You can get pretty complex with this and there’s a whole good resource to figure out what you can do, is if you just go the developer.chrome.com/extensions, there’s an API guide in there and it gives you all of the information for the Chrome platform APIs. There’s just a ton of stuff that you can accomplish. Simple in theory, right? Simple to get started, simple to create a very simple page but it can be as complex as you want.

Charles:        I guess down to the actual question that was asked, can I use something like Angular or React as part of my extension?

John:             I’ve never used it myself but I don’t see any reason why you can’t. I can’t say 100% sure because I haven’t used it myself. You would have to load it up in order to do that. You would have to reference those JavaScript files from within the extension and then you could do it if it’s possible. I wouldn’t see any reason why not because I have to include a jQuery in my extensions because it’s been some time, this was pre Angular. I will include jQuery in order to make things easier.

Charles:        Did they ever post updates to Chrome that will break certain extensions?

John:             Not that I’ve seen so far. Possibly, there might have been some security things or permissions. I know that some of the extensions that I’ve had in my browser have had to re-request permissions because they’ve changed the permissions or they made it a lot more strict with default permissions are.

                    That’s the other thing in your manifest file, just like most apps today. You have to say what you’re gonna do. In fact this is just a good tip for anyone that’s doing extensions. This is a big tripping point is that, if something doesn’t work and you can’t figure out why, make sure that you’ve requested the permissions in the manifest file because you have to specify those.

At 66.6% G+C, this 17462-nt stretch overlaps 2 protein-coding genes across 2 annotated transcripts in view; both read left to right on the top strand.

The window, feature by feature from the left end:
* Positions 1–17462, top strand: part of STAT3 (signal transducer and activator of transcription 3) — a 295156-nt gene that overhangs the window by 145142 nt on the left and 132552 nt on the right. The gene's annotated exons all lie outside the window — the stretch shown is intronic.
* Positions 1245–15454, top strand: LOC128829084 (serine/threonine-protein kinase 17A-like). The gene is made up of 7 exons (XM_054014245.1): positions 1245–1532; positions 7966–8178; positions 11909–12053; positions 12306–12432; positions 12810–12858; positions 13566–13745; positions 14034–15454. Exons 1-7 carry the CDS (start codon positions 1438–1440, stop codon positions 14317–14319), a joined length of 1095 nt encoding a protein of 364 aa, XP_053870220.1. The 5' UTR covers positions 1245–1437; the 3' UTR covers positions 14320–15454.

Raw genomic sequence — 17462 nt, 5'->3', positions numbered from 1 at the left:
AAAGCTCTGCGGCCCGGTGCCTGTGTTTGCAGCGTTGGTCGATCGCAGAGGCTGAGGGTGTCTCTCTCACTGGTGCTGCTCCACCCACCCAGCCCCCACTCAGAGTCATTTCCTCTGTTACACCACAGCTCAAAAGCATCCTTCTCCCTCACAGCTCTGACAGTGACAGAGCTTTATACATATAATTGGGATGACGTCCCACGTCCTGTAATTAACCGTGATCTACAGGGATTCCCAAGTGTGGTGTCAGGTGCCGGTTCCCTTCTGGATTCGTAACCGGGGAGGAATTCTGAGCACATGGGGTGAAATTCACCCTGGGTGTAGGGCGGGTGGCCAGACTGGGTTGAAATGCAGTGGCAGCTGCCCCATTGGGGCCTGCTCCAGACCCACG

That’s probably your most likely breaking point unless you’re doing something that crosses the line between extension and plug-in. Some of the extensions can actually go and do some native stuff but for the most part most extensions don’t do that. Usually, you’re not gonna have an issue.

Charles:        What about testing your plugins? Is it just trial and error or do they actually have some way of plugging in the test framework or something on it?

John:             The best way I found for testing it was just using the Chrome developer tools. Just like you said  that you had found that when you are in the DevTool you could see the extension code being added to the page, that’s exactly how you debug it. You just go in there and look at the Chrome developer tools and you can see the actual JavaScript that’s on there and you can separate points and you can go through there.

                    There’s also a mode in the extension tab in Chrome, you can set the developer mode. That allows you to quickly reload extensions and update them and pack them up if you want. That’s typically how I’ve done it. If you have a more complicated extension, you might do something different. If you think about this way too, an extension is basically a web app.

                    All extension is some HTML JavaScript and CSS just like any web app. You could actually pull out the core functionality. Suppose I was building a really big extension, I would not want to debug it on the pages inside Chrome itself. I would wanna take as much functionality that isn’t Chrome specific like the user interface that functionality and I would want to take that out and debug that by itself just so I wouldn’t have all the extra complication. It really depends on what level. If it’s just a simple extension, you’re gonna be able to just go into Chrome DevTools and set breakpoints and walk through that way.

Aimee:          What about packaging it up for the Chrome’s web store?

John:             It’s really simple. It’s basically just a zip file that has a .crx extension on there. That’s really all you gotta do, you’ve got a directory structure that contains a manifest file and then your HTML and JavaScript and you basically just zip that up. The manifest file says where everything is located and that one just has to be called, I believe it’s manifest.js or .json.